There’s a lot more to installing new landscaping then just picking a spot, picking plants, and going to town. Especially if you are walking into a new situation, there’s a lot you’ll want to look at and evaluate prior to installing anything new. It’s hard enough working on a plot of land that you are used to, let alone one that you don’t kn0w all that well. Today, we look at the key things to evaluate before you stick a shovel in the ground.
If the gardens come with retaining walls, make sure the walls are stable, with no cracks or bulges. A stable retaining wall can make for great gardens, but if it collapses, it can wipe out weeks worth of hard work. Cracks and bulges can indicate tree roots are pushing against the wall if there is a tree near, or they can simply indicate a poorly constructed wall. Needless to say, before going any further, you’ll want to address the wall.
This is a big thing to take a look at – poor drainage can cause waterlogged gardens, standing water in the lawn, or in severe cases, structural issues with houses, hardscape, and lawn buildings. Make sure that all drainage directs water to open areas away from buildings. This is particularly important if surfaces like stone and cement play a big part in your property.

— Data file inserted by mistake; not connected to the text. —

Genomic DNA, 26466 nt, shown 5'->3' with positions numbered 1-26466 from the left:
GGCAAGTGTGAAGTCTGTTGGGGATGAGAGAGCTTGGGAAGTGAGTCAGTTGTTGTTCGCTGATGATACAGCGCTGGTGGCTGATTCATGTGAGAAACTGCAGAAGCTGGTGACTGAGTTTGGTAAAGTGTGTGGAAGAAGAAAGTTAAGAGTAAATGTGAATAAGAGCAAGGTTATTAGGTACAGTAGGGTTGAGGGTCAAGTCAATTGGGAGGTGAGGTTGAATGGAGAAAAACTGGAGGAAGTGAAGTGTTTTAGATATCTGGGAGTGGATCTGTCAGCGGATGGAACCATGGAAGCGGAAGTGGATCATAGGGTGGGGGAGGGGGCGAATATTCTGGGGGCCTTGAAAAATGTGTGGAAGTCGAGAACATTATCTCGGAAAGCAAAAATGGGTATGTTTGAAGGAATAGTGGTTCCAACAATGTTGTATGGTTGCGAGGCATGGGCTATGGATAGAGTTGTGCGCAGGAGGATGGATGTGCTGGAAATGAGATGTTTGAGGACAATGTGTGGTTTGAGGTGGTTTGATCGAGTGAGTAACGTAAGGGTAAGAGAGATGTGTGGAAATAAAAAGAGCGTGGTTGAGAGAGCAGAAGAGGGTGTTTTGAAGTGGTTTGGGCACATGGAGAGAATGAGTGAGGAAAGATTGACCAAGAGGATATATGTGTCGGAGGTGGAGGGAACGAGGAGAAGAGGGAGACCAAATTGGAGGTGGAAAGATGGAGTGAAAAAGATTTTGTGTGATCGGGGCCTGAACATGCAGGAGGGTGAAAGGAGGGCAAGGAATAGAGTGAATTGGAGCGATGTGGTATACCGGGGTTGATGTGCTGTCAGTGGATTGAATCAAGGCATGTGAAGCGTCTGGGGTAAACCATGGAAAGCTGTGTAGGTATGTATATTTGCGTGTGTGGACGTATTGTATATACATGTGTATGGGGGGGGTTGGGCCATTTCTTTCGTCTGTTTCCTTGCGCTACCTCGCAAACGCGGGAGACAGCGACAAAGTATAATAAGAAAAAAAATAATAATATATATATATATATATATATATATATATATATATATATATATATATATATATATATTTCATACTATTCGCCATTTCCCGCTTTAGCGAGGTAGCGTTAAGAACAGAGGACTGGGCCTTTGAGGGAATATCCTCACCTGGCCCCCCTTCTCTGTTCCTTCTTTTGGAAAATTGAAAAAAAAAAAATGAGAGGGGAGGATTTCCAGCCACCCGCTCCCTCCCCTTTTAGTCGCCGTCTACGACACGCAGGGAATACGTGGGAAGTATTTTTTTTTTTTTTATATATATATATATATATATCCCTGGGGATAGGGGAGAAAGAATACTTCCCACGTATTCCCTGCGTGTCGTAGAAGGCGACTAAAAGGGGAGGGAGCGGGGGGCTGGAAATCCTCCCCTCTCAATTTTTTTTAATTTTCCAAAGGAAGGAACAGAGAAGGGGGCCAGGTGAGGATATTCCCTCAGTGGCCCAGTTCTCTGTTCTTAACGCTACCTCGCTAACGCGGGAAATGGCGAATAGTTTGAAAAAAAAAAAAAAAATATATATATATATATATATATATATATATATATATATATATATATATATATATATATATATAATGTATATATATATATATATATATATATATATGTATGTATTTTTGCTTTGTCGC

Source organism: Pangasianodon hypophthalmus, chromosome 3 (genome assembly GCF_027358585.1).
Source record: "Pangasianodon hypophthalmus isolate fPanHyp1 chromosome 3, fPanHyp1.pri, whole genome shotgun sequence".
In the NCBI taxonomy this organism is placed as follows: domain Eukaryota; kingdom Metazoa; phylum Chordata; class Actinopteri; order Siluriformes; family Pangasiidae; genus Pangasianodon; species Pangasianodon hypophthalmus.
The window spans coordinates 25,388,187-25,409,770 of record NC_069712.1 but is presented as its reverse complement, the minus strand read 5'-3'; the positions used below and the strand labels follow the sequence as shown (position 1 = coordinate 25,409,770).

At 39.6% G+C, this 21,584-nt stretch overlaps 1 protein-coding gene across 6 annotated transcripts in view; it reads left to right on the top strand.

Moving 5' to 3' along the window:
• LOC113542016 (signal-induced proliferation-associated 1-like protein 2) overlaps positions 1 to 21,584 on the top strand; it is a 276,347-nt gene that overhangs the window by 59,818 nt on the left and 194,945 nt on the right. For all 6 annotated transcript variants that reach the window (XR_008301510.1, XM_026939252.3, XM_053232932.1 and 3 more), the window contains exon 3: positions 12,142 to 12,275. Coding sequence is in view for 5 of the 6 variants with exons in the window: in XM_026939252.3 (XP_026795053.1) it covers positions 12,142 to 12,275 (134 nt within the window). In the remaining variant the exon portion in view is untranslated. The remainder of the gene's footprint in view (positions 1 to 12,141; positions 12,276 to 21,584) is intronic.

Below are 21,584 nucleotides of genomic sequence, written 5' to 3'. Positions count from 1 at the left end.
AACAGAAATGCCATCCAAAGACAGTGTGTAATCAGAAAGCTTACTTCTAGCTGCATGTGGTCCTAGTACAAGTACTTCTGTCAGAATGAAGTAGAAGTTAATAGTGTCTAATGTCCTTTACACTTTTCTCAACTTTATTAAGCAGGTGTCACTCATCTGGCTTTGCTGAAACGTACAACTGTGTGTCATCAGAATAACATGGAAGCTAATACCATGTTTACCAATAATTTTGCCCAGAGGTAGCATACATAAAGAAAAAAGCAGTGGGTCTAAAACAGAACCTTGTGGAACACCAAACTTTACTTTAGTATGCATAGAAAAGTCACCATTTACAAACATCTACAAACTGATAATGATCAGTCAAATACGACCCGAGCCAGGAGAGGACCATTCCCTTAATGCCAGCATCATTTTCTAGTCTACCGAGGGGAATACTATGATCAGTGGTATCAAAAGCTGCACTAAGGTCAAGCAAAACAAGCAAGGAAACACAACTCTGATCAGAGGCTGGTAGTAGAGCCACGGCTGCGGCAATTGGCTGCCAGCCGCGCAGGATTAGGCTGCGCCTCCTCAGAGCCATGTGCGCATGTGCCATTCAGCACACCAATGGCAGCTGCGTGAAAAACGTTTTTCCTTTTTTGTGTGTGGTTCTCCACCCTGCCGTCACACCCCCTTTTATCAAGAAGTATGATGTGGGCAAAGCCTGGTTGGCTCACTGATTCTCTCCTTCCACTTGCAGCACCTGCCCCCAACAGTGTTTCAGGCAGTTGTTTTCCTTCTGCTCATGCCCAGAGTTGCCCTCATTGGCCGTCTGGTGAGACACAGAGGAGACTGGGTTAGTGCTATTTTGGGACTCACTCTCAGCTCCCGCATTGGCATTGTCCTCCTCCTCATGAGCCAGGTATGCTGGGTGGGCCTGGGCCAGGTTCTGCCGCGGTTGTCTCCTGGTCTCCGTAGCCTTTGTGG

Any time you look to dig beneath the surface, you’ll need to keep an eye out for a variety of utilities that run underneath the surface. Water, gas, sewage, and electrical can all be found where you might want to put in landscaping, so do your research. Ask the prior owners, your utility company, or get a professional to map out the pies and wires before you dig.
If there are problems with existing hardscape such as failing patios and decks or heaving pavement, you’ll need to address them before looking towards plantings and other landscaping. The reason behind this is that having to fix hardscape can often result in having to uproot any nearby landscaping, which can cause damage to or even kill off landscaping, particularly young or new planting. Not to mention, it adds extra work.
Make sure to take a look at all of these spots before you start drawing out your plans for your new gardens, or else you may find yourself running into problems during the course of your project, meaning extra time and possibly extra money and labor.